In spite of these erratic worship patterns, however, it is everywhere evident in the Old Testament that God freely granted forgiveness of sins, even in the absence of sacrifices. The new covenant promise in Jeremiah 31:34 clearly states God’s plan: “I will forgive their iniquity, and remember their sin no more.” That was a promise to God’s people in the Old Testament. They did not need to wait for Jesus to come in order to experience cleansing and renewal.

Despite all the differences in perspective between the two testaments, the idea of “restoration” bonds them together and radically separates the Jewish-Christian mind from the surrounding culture. In both ancient and modern worlds, the dominant model for understanding history is repetition, not restoration. But the Bible portrays history as linear, goal-oriented, pointed toward the future. Ancient Canaanites saw history as cyclical and natural. So do modern evolutionists. In a “natural” system there is no hope of restoration. Next year is just like this year as long as the earth endures. Only those who accept the story of Jesus can live in hope of a kingdom where no one will hurt or destroy on all God’s holy mountain (Isa. 11:6–9).

Given that difference in perspective, important Old Testament passages begin to “announce” the coming redeemer in subtle and tantalizing ways. Do they “predict”? Yes, but often in a very cryptic form. Here are four tantalizing passages to consider in that respect:

A. Genesis 3:15: Seed and Serpent. Christians applied this passage to Jesus after the incarnation, but there is no hint in the Old Testament as to how the people really understood it.

B. Genesis 22: Sacrifice of Isaac. The most powerful truth in the story of Abraham’s trip to Moriah is that he could not earn God’s favor by sacrificing his son: God would provide the sacrifice, a wonderful image that would later be fully realized in the story of Jesus. That humans felt the need for sacrifice, even the urge to sacrifice, is reflected in the recurring temptation to sacrifice one’s firstborn throughout much of the Old Testament. Abraham himself did not object to God’s command to sacrifice Isaac. Why should he? Everyone else was sacrificing the firstborn son to their gods. In Moses’ day, God provided a way to “redeem” the firstborn through an animal sacrifice (Exod. 13:11–16), another powerful image that would be fulfilled in Jesus.

C. Exodus 32: A Mediator to the Rescue. When Israel rebeled, Moses stepped forward to mediate between God and the people. Scripture says that as a result of Moses’ intervention, “God changed his mind” (Exod. 32:14), a startling, albeit potentially misleading illustration of the value of a mediator between God and sinful beings.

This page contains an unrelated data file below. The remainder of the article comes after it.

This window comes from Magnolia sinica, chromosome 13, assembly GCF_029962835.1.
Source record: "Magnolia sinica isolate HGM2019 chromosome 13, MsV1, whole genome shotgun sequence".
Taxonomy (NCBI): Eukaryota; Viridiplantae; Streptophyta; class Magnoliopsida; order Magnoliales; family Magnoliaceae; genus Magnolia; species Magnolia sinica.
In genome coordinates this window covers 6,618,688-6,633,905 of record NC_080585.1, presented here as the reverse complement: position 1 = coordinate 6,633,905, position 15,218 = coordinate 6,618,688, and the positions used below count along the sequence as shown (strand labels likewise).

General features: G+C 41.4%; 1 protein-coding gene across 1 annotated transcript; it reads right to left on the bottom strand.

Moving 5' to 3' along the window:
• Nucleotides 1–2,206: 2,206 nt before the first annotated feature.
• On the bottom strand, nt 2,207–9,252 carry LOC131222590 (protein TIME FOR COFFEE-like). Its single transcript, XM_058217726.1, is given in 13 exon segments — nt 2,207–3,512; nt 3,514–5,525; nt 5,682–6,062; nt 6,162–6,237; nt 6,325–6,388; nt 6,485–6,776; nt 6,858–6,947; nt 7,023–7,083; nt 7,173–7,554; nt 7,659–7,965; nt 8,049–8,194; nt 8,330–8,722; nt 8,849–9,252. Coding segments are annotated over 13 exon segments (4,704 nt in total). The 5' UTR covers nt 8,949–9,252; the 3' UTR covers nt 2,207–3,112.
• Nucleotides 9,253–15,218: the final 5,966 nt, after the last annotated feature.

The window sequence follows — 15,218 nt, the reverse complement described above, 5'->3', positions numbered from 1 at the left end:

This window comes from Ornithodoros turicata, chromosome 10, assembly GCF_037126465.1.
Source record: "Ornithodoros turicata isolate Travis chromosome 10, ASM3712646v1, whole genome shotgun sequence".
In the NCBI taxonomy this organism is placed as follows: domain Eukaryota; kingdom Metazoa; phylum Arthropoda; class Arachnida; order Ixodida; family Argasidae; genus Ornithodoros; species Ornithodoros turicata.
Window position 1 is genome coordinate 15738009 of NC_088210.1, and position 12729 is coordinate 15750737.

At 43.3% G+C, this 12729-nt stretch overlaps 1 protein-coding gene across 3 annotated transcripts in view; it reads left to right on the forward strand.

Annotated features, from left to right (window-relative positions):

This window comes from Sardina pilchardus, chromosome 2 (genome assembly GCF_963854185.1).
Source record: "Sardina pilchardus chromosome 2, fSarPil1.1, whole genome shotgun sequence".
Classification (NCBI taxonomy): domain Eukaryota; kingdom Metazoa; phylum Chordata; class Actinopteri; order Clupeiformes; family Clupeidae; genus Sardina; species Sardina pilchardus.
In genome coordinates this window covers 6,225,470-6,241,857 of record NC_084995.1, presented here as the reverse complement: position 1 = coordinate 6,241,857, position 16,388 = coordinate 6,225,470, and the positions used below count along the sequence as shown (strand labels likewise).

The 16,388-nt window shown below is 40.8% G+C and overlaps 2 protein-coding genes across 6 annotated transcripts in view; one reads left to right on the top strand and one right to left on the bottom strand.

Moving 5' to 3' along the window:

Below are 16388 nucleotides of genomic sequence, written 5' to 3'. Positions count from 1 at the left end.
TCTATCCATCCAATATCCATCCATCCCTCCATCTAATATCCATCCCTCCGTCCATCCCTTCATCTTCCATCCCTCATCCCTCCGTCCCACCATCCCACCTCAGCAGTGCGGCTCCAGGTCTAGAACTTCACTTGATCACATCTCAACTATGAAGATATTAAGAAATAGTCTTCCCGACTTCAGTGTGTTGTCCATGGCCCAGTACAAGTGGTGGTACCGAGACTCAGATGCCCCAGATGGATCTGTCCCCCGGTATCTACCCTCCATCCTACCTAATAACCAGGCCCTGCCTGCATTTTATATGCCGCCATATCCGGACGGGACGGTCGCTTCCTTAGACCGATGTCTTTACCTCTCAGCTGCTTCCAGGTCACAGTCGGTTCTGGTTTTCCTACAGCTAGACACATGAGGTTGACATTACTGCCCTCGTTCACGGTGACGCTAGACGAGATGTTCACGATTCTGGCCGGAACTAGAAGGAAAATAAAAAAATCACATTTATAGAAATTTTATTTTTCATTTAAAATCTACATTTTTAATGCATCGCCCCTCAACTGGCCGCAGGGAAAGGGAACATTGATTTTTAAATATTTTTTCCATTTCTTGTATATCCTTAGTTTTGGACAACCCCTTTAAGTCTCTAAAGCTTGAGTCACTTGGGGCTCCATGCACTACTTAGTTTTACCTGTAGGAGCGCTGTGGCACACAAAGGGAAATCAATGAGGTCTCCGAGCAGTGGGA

D. Isaiah 52:13–53:12: Suffering Servant. Again and again, Jesus presented the Servant as the model for his ministry. But no one believed him until after the resurrection. No one. The people wanted a conquering king, not a suffering servant. In the Nazareth synagogue, Jesus read the description of his ministry from Isaiah 61 but stopped short of the lines that everyone wanted to hear: “the day of vengeance of our God.”2 Jesus’ ministry shattered the popular perceptions of the work of the Messiah.

Are there Old Testament passages that more clearly “announce” the promised Messiah? Yes, but they are often cryptic and do not clearly define the Deliverer’s mission. That’s why the concept of a conquering hero so easily overwhelmed Jesus’ message of a Suffering Servant in the popular mind.

What is perfectly clear in the New Testament is that the cross had to come before the resurrection. Thus it becomes the symbol of a crucial truth, namely, that God took human flesh so that he could die for us.

Must we also die before we can live? That’s what Jesus said, speaking a higher and deeper truth that is a challenge for us all.3 As G. K. Chesterton said, “The Christian ideal has not been tried and found wanting. It has been found difficult, and left untried.”4

Put simply, following Jesus is simple, but not easy. And he shatters our ideas about him again and again. But we can still say with confidence, “Jesus loves me, this I know.”

Note: For a more complete discussion of the range of “messianic” prophecies, see chapter 7, “The Best Story in the Old Testament—The Messiah,” in Alden Thompson, Who’s Afraid of the Old Testament God? (Paternoster [1988]; Zondervan [1989]; Pacesetters/Energion [2003]).

Notes and References

1. C. S. Lewis, A Grief Observed (New York: HarperCollins, 2001 [1961]), 66.

2. Isa. 61:2, quoted by Jesus in Luke 4:18-19.

3. Matt. 10:38, 16:24; Mark 8:34; Luke 9:23, 14:27; John 12:25.

4. G. K. Chesterton, “What’s Wrong with the World?” Christianity Today, Jan. 9, 1995, 36.

Alden Thompson is professor of biblical studies in the School of Theology at Walla Walla University, College Place, Washington.